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What makes Christmas special? Children and adults we support, our incredible staff, families and supporters - these are the people who make our organisation so special every single day, but especially at Christmas! Meet some of them here... Thank you to the wonderful team at AV3 Media who kindly produced this video for us as a Christmas gift! To make a Christmas donation today, go to We believe that together we can do great things and with your support we can do so much more! Please SHARE our video so that more people can learn about the amazing things that happen at Cope Foundation! Evening Echo; Irish Examiner; The Southern Star; The Avondhu; Cork Independent; West Cork Times; West Cork People - The Best Free Read in West Cork; Bandon Opinion/The Opinion; Vale Star; East Cork Journal; Cork Chamber - Faces of Cork Business; Cork City FC; Cork Institute of Technology - CIT; University College Cork; Corks RedFM 104-106; The KC Show Corks 96 FM; Cork's 96FM; Cork's Best; C103 Cork; Cork Airport; Cork Opera House: The Everyman; Cork County Council; County Cork; Cork City Council; CorkLike; CCCahoots; Cork On Ice; Glow Cork; CIT Cork School of Music; RTÉ Today; Ciaran Bermingham - Actor; Rob & Marian Heffernan; John Spillane; Ger Wolfe; Eimear O'Brien PR; Jack O Rourke; Theo Dorgan; Mahon Point Shopping Centre; Blackpool Shopping Centre & Retail Park

18th December, 2017  ·  

This is the real spirit of Christmas at Caseys of Clonakilty. ... See MoreSee Less

Are you alone or do you know someone who will be alone this Christmas? If so, then we here at Casey’s would like to make your day that little bit easier. We are offering a full Christmas dinner on us! Christmas dinners can be collected Christmas Eve from 12:30pm - 8:30pm. Wishing everyone a very happy Christmas from everyone at Casey’s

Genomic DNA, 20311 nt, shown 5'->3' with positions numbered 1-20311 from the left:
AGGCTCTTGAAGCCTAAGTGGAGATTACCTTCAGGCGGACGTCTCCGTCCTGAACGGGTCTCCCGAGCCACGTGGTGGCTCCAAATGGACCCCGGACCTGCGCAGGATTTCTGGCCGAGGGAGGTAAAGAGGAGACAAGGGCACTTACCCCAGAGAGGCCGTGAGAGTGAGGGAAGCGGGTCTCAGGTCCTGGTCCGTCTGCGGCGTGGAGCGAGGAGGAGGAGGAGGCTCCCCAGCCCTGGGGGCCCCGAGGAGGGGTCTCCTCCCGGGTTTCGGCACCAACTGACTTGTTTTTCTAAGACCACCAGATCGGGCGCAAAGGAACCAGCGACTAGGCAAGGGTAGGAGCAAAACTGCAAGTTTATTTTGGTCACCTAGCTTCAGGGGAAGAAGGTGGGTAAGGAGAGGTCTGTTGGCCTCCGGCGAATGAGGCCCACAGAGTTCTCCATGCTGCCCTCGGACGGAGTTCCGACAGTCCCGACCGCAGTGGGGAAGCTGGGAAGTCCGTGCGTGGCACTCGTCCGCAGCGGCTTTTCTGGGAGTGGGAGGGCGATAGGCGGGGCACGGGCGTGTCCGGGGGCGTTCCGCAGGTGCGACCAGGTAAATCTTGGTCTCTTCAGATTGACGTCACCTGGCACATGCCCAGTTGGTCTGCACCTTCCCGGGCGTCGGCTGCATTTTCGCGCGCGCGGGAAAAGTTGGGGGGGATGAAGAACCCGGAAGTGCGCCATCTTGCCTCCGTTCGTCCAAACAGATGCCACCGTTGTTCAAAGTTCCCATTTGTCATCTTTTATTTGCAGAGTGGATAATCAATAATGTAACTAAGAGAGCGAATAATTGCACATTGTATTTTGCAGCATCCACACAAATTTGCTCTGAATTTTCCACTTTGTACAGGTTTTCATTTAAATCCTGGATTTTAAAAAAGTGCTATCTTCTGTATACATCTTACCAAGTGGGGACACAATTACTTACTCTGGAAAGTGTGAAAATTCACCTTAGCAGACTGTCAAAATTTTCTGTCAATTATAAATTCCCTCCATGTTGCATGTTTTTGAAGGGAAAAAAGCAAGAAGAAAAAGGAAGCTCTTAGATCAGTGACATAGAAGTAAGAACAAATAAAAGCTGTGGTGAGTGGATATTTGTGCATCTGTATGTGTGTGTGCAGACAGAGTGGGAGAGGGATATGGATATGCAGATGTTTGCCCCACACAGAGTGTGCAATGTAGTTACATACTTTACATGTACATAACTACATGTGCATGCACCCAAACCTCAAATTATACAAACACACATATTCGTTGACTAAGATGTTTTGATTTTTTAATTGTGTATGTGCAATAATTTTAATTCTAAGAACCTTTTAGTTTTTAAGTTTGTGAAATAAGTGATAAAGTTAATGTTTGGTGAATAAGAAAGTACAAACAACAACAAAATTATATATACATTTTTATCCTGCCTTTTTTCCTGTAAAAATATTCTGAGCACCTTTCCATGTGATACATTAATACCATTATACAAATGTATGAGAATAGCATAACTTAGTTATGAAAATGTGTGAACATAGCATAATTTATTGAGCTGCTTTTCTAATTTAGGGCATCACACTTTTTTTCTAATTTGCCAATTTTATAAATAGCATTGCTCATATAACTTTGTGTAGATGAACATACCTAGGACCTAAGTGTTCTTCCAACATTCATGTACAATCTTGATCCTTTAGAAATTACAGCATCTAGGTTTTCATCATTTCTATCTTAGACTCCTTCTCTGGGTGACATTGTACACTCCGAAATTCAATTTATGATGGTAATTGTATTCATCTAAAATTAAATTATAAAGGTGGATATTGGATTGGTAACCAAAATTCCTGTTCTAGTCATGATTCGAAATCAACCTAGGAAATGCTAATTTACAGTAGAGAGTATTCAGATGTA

15th December, 2017  ·  

RTÉ Raidió na Gaeltachta’s has just announced its Christmas schedule and it features several programmes of interest to listeners in West Cork.

On New Year’s Day at 12.08 pm we’ll hear highlights from the Éigse Dhiarmuidín Festival that took place in West Cork in early December, remembering musician and broadcaster Diarmuid Ó Súilleabháin. An Nollaig ar Oileán Chléire is an archive show presented by Mícheál Ó Sé on Wednesday 27 December at 5.30 pm about Christmas on Cape Clear and on Friday 29 December and 5 January at 7 pm, Peadar Ó Riada will bring us very special editions of his Cuireadh chun Ceoil programme from Múscraí. Keep an ear out!
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15th December, 2017  ·  

West Cork People - The Best Free Read in West Cork shared Garda Síochána - Cork, Kerry & Limerick - Southern Region's photo. ... See MoreSee Less

REMINDER: An Garda Siochana are hosting a Retail Crime Prevention Meeting, to be held at 7pm on Wednesday 29th November 2017. This meeting will be held in the Munster Arms Hotel in Bandon. This meeting is one of a series being held across the West Cork Garda Division, in association with Operation Thor, the Garda National Anti-Crime Strategy. The purpose of the meeting is to increase the cooperation between Gardai and the retail sector, ensuring that the current low levels of crime in the locality extends past the busy approaching Christmas season. The meeting will be addressed by the local Crime Prevention Officer, Sergeant Ian O’ Callaghan, who will discuss burglary prevention, shoplifting, fraud, and cybercrime. There will be a particular focus on cash handling and cash exposure of businesses in the run up to the Christmas shopping period. All aspects of commercial crime will be discussed, and we would strongly urge all businesses to make a special effort to attend on the evening.

28th November, 2017  ·